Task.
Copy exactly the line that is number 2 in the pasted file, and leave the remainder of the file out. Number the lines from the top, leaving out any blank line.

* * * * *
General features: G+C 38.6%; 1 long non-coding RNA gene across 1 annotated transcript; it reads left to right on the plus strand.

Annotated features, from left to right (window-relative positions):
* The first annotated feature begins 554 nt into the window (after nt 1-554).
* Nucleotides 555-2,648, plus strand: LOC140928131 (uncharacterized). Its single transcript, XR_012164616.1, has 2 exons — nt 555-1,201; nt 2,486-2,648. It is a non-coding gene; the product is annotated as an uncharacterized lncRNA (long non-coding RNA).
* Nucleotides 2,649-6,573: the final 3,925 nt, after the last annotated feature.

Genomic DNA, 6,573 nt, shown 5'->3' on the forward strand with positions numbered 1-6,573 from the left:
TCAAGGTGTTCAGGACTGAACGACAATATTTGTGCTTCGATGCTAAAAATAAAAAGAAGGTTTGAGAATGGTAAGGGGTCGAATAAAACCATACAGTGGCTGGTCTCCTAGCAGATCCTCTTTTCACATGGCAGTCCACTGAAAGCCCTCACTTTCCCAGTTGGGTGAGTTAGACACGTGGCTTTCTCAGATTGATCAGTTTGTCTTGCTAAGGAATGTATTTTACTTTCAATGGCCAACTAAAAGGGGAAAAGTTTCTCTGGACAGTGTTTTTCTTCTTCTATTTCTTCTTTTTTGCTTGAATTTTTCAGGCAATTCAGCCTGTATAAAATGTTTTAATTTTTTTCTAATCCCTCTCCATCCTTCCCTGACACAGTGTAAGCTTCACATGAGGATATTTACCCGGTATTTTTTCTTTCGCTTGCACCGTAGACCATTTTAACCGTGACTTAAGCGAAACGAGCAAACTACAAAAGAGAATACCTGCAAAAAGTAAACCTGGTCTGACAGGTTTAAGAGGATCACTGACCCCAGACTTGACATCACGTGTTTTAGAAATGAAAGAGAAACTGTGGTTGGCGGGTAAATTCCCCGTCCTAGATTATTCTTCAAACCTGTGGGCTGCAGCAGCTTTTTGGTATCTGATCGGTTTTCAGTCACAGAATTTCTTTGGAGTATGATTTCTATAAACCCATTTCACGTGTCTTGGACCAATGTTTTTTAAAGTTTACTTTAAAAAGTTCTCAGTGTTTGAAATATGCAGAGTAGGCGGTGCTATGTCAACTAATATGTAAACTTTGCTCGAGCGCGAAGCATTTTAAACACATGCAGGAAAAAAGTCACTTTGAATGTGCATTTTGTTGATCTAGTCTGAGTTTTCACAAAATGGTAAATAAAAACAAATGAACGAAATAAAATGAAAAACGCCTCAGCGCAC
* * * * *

Annotated features, from left to right (window-relative positions):